In addition to the crystal structure characteristics of mordenite which distinguish it from the three dimensional lattices characteristic of molecular sieve zeolites, mordenites are characterized by relatively high silica contents; the sodium form has a silica to alumina mol ratio of 10 and generally contains more than 80 mol perecnt 4 silica, less than 10 percent alumina, and less than 10 percent soda (dehydrated basis). In contrast, the faujasites contain 55-72 percent silica, and 14-23 percent of each alumina and soda, while Type A zeolite contains about 50 percent silica and 25 percent each of alumina and soda.
It is characteristic of the catalysts used in the present invention that they are not seriously effected by nitrogen or sulfur compounds contained in the feedstock and therefore may be used for a reduction of wax content of shale oils, high nitrogen crude oils, or high sulfur oils which normally are difiicult to process catalytically. S nce platinum is usually readily poisoned by sulfur compounds, this result is quite unexpected.
An object of this invention is to provide an improved process for selective conversion of high molecular weight paraffin hydrocarbons to lower molecular weight hydrocarbons.
Another object of the present invention is to provide an improved process for the dewaxing of fuel and lubricating oil base stocks by catalytic treatment with a chain type zeolite.
It is still another object of this invention to provide an improved process for the selective conversion of petroleum wax to normally liquid and/or normally gaseous hydrocarbons of lower molecular weight.
A still further object of this invention is to provide an improved process for reducing the haze temperatures of low temperature refrigerator oils.
A further object of this invention is to provide a process for reducing the pour point of hydrocarbon distillates in the middle distillate range to improve the low temperature flow properties of the hydrocarbon fractions as fuel oils.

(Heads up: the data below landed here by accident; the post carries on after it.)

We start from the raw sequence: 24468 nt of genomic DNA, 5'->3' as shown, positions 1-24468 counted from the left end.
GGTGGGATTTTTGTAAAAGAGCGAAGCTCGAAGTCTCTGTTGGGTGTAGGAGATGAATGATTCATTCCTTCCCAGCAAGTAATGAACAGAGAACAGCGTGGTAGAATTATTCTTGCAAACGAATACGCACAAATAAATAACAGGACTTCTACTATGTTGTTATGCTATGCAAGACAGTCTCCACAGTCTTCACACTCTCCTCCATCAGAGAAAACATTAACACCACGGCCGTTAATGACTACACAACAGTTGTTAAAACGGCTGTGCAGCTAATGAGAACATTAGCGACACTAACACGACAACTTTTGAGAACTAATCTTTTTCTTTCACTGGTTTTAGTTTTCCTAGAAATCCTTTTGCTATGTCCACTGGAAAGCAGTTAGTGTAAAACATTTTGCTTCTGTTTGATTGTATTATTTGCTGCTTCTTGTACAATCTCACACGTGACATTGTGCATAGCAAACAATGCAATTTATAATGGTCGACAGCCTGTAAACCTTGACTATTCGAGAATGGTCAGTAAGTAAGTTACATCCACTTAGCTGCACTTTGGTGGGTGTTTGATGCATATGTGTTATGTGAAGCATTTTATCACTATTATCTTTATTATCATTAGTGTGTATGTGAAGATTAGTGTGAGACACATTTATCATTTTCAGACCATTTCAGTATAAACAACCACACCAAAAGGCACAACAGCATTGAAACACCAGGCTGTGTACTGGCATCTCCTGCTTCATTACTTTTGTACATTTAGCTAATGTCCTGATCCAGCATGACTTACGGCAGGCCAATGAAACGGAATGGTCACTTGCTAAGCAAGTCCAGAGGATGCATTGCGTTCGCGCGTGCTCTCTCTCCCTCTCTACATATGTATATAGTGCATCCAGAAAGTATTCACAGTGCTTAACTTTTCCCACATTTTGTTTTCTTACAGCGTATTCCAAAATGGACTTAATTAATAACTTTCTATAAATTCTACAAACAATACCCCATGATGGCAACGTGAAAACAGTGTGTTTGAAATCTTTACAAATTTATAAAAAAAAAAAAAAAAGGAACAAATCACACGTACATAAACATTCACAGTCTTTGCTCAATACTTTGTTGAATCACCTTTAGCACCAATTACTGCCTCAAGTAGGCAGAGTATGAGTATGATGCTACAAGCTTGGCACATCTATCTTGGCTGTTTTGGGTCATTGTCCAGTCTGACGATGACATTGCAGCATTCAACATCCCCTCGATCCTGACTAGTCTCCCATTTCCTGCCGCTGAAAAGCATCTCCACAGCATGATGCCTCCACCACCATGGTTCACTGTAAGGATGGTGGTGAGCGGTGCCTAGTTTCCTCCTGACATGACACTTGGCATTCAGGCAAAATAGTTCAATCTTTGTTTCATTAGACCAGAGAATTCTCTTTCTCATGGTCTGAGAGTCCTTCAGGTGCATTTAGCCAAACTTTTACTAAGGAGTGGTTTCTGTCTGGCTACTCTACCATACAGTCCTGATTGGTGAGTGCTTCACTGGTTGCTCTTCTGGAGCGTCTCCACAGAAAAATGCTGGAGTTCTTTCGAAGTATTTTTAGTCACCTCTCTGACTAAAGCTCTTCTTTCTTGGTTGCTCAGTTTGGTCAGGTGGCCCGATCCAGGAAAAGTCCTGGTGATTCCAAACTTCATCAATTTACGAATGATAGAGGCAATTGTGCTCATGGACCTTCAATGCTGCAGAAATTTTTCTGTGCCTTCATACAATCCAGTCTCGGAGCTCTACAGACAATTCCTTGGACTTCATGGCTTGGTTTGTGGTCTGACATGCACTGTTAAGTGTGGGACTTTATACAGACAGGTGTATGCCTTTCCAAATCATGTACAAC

It is a still further object of this invention to provide a process for reducing the viscosity of heavy fuel, heavy crude oils, shale oils and the like.
These and other objects of the present invention are effected by bringing a hydrocarbon feedstock containing high molecular weight parafiin components in admixture with other types of hydrocarbons into contact with a decationized synthetic zeolite of the mordenite type in the presence of added hydrogen at hydrocarbon conversion temperature.
Synthetic mordenite is usually produced in the sodium form, i.e., as a sodium alumino silicate. Sodium mordenite is inactive for the selective cracking or hydrocracking of waxy hydrocarbons. The hydrogen form, or decationized form, however, which may be produced by ion exchange of sodium in the mordenite with ammonium ions followed by heating, or calcining, to drive off ammonia, or by acid treatment of sodium mordenite, is an extremely effective catalyst as illustrated in the specific examples which appear hereinafter. Acid treatment may also remove some of the alumina from the mordenite zeolite structure and thereby increase the relative proportions of silica to alumina in the zeolite. The weight ratio of silica to alumina is about 6 in natural or synthetic sodium mordenite. Acid treatment suitably is effected with dilute hydrochloric acid. Mordenite structures are acid stable. In contrast, the structures of Type A, of faujasite, Type X and Type Y zeolites are readily destroyed by acid. Up to 70 percent of the sodium cations in the mordenite can be replaced with hydrogen by acid treatment, e.g., by treatment with dilute aqueous hydrochloric acid. Hydrogen mordenite prepared by treating synthetic sodium mordenite with hydrochloric acid, e.g. warm 3 N to 6 N hydrochloric acid, is a preferred catalyst. It is desirable to calcine the mordenite, with or without metal additions, by heating in air to a temperature above 500 F., preferably to 1000 F.